Gaining access to other travel accounts, such as Booking.com, gives criminals the opportunity to send bogus emails tricking people into making high value payments related to their travel arrangements, as well stealing their credit card details.[19]

References

[1] https://www.wired.com/story/what-is-credential-stuffing/”

[2] https://www.consumer.ftc.gov/articles/how-recognize-and-avoid-phishing-scams

[3] https://www.windowscentral.com/how-make-skype-more-secure

[4] https://motherboard.vice.com/en_us/article/mbzvxv/criminals-hackers-ss7-uk-banks-metro-bank

[5] https://web.archive.org/web/20210707152225/https://theonionweb.com/2018/01/26/german-man-charged-stolen-paypal-accounts-fraud-scheme/

[6] https://www.cnet.com/how-to/your-hulu-or-netflix-may-be-hacked-heres-what-to-do/

[7] https://qz.com/1212330/a-bulgarian-scheme-scammed-spotify-for-1-million-without-breaking-a-single-law/

[8] https://www.technollama.co.uk/anatomy-of-a-spotify-scam

[9] https://www.dailydot.com/debug/doordash-users-hacked/

[10] https://hackernoon.com/2-million-fitbit-accounts-was-exposed-by-cybercriminals-aa7u36pj

[11] http://www.ebay.co.uk/gds/My-Account-Was-Hijacked-Lessons-From-My-Nightmare-/10000000003443645/g.html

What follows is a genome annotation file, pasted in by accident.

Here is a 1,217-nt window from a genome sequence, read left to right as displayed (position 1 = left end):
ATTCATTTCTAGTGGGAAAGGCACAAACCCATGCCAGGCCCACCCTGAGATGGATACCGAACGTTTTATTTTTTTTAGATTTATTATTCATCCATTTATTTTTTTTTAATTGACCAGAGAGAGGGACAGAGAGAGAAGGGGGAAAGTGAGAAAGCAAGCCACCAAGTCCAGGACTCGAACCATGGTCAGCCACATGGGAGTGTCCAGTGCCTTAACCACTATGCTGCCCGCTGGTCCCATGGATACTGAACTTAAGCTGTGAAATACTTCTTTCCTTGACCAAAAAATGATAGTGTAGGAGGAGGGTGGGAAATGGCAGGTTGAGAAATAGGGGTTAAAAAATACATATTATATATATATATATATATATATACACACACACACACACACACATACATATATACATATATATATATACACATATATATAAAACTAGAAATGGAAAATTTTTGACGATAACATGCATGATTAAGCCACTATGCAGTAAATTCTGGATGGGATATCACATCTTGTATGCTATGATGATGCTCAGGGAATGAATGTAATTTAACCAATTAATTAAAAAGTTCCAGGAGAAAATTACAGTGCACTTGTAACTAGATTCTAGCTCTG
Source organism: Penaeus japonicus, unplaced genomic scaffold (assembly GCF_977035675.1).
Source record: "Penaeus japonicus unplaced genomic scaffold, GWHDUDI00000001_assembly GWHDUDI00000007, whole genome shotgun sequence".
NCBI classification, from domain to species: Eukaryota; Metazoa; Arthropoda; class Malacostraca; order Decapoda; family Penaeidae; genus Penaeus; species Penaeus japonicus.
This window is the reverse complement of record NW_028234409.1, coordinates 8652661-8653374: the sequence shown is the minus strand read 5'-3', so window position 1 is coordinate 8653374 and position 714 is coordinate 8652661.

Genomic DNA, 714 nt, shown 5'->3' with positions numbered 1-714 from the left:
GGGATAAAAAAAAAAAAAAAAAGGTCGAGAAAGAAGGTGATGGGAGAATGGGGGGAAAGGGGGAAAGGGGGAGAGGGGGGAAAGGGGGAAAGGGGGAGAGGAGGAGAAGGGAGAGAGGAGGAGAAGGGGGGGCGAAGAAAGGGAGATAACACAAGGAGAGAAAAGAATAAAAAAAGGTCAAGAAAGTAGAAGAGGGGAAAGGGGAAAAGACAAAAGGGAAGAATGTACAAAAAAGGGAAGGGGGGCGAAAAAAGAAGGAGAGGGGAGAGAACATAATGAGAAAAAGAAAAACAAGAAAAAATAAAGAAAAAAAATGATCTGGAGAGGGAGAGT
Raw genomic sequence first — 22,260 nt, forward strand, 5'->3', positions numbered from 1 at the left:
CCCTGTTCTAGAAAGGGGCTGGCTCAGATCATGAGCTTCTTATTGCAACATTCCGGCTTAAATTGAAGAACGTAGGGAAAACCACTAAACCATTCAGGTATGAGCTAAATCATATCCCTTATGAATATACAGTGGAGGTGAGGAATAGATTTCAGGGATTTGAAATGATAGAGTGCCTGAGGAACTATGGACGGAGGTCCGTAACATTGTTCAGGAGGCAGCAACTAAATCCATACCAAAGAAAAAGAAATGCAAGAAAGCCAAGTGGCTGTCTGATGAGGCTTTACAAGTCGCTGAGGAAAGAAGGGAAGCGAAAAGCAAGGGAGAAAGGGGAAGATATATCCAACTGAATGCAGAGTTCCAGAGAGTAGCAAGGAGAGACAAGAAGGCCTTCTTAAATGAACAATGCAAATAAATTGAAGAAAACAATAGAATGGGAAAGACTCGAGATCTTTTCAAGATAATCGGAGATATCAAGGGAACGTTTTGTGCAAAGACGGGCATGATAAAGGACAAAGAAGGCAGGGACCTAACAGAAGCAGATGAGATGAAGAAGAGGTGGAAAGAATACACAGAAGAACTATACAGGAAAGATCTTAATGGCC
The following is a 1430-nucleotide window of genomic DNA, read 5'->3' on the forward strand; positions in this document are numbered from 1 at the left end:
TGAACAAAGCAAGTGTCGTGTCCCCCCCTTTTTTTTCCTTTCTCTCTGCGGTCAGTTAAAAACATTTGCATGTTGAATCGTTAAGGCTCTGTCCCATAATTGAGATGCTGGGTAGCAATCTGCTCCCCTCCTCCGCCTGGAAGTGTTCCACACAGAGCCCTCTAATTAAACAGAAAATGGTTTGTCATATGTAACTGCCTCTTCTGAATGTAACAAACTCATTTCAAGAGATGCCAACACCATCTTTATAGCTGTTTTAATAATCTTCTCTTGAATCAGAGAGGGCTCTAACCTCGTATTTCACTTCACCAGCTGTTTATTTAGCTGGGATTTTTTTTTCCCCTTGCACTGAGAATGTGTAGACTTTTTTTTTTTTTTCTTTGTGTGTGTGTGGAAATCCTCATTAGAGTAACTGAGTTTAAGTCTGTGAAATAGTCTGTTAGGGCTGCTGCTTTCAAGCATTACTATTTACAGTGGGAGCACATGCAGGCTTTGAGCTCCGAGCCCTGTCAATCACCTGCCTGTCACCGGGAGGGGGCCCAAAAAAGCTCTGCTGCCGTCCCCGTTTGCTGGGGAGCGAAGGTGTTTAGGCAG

[12] https://www.cnet.com/how-to/sim-swap-fraud-what-it-is-why-you-should-care-and-how-to-prevent-it/

[13] https://www.telegraph.co.uk/money/jessica-investigates/paypal-says-owe-5680-following-account-fraud-wasnt-fault/

[14] https://www.buzzfeednews.com/article/carolineodonovan/heres-how-hackers-used-airbnb-to-rob-hosts-homes

[15] https://www.airbnb.com/help/article/199/what-should-i-do-if-someone-asks-me-to-pay-outside-of-the-airbnb-website

[16] https://web.archive.org/web/20210303073900/https://community.withairbnb.com/t5/Help/ACCOUNT-HACKED/td-p/106616

[17] https://www.buzzfeed.com/alanwhite/why-are-all-these-people-saying-their-uber-accounts-have-bee

[18] https://www.wftv.com/news/action9/woman-paid-hundreds-ghost-rides-after-uber-account-hacked/3ML3LRKRGZDEVPI3FDUXESUCQM/

[19] https://www.bbc.co.uk/news/business-29942503